Even though the Good Samaritan defense provides civil immunity to people who apply an AED, a person or entity may not be entitled to civil immunity for negligently failing to acquire and make available an AED when required to do so by law. Further, a person or business who acquires an AED and fails to use it when a person is experiencing symptoms of cardiac arrest may not be entitled to civil immunity. The Supreme Court of Florida elaborated, “[A]cquirers are not immune due to the mere fact that they have purchased and made available an AED which has not been used; rather, they are entitled to immunity from the harm that may result only when an AED is actually used or attempted to be used. Limones v. Sch. Dist., 161 So. 3d 384, 393 (Fla. 2015).
Absent a statutory duty to acquire and make available an AED, a business owner will most likely not be liable for the failure to do so. While South Carolina courts have not addressed the issue directly, many states have. In 2014, the Supreme Court of California stated,
[T]o date every state appellate court that has confronted the legal question that is before us in this case—namely, whether a business’s common law duty to assist patrons who become ill on the business’s premises includes a duty to acquire and make available an AED—has concluded that the business’s common law duty does not impose such an obligation.
Verdugo v. Target Corp., 59 Cal. 4th 312, 343, 173 Cal. Rptr. 3d 662, 686, 327 P.3d 774, 794 (2014).
While there may not be a common law duty to acquire and make available an AED, some states have enacted statutes requiring certain types of businesses to ensure they have an operable AED on site. The New York Supreme Court, Appellate Division held that a health club “had an affirmative duty pursuant to General Business Law § 627-a to ensure that it had a working AED on site.” Diniro v. Aspen Athletic Club, LLC, 2019 NY Slip Op 04858, ¶ 1, 173 A.D.3d 1789, 1789-90, 104 N.Y.S.3d 808, 810 (App. Div.). When a business acquires and makes available an AED, that business should take reasonable steps to ensure the operability of the AED.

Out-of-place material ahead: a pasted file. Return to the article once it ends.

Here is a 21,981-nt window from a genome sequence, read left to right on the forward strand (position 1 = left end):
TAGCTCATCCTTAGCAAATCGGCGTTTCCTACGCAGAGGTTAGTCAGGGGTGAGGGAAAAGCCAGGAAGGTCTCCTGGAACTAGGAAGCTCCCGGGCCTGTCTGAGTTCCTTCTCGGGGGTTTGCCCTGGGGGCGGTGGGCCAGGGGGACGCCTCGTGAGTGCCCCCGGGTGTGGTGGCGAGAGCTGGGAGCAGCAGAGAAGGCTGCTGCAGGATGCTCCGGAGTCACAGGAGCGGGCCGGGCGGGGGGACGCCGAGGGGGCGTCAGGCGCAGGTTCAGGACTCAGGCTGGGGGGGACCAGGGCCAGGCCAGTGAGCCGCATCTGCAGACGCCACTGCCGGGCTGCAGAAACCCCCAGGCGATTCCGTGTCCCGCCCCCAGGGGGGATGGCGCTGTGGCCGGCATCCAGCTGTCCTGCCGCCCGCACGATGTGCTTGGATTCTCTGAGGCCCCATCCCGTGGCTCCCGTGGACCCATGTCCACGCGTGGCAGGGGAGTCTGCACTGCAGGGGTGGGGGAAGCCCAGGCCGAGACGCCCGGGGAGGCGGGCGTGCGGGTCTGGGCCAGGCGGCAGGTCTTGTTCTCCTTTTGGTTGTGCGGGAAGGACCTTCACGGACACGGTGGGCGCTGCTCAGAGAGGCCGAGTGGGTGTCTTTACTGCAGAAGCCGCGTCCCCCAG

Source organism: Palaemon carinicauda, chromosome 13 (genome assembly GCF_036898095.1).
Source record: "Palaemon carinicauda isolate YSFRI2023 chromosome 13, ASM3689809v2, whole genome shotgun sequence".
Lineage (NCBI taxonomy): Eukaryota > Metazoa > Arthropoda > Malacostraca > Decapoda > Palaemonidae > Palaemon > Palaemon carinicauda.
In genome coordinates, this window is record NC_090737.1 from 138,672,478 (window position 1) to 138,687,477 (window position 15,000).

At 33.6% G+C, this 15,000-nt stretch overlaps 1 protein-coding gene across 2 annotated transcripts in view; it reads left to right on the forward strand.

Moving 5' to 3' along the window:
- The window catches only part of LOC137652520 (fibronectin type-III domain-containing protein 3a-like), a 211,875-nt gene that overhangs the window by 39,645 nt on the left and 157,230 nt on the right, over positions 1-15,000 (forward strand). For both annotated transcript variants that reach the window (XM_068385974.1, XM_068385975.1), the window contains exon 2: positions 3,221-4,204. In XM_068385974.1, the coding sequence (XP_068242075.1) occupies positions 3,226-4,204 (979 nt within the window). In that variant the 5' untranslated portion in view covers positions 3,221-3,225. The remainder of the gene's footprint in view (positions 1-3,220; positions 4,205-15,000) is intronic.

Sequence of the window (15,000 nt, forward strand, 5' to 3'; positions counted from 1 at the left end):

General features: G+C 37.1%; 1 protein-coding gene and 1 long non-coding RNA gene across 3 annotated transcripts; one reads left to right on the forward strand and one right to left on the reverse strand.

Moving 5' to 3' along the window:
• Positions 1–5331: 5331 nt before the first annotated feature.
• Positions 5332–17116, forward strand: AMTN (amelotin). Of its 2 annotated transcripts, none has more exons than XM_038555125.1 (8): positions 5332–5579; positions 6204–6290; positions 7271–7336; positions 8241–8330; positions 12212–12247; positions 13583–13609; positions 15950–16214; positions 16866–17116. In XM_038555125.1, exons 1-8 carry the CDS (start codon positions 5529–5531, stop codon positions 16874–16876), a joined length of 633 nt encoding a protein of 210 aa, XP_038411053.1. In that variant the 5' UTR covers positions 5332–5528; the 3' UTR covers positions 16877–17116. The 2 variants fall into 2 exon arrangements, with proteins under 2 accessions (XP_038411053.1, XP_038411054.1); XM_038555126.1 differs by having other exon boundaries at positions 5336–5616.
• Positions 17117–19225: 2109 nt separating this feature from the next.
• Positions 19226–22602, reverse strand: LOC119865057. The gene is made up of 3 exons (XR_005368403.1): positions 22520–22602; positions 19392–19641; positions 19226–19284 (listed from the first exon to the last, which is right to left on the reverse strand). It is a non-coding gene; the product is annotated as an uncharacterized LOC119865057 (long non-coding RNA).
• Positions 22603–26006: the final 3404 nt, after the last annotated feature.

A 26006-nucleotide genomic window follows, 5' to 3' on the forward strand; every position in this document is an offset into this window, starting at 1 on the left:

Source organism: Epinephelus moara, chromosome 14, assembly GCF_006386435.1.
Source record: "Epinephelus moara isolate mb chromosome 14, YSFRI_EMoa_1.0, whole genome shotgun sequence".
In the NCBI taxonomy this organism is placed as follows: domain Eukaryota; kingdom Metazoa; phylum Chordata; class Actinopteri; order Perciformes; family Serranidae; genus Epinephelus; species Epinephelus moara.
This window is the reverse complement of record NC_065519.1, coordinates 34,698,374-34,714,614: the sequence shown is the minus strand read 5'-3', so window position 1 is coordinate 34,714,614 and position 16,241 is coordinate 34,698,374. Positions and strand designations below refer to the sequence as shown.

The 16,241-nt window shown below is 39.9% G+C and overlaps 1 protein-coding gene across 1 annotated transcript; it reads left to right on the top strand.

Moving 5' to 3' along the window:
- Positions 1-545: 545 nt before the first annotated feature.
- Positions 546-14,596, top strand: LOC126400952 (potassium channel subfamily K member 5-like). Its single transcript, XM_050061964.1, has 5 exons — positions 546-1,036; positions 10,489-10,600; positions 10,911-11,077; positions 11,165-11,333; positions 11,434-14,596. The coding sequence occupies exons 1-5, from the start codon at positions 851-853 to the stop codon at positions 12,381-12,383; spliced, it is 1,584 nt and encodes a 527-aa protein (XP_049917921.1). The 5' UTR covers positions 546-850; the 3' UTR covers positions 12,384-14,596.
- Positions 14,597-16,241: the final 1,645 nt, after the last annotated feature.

Although one could reasonably foresee a person at a health club or a nursing home experiencing symptoms of cardiac arrest, business owners in South Carolina are not required by law to acquire an AED. While creating a statutory duty for certain businesses to acquire an AED may save thousands of lives, the legislature is likely hesitant to impose a risk of civil liability upon business owners. If a business does have an AED, that business should contact an attorney experienced in premises liability to best determine how to mitigate unnecessary risks.
Contributor: Justin Lawlor.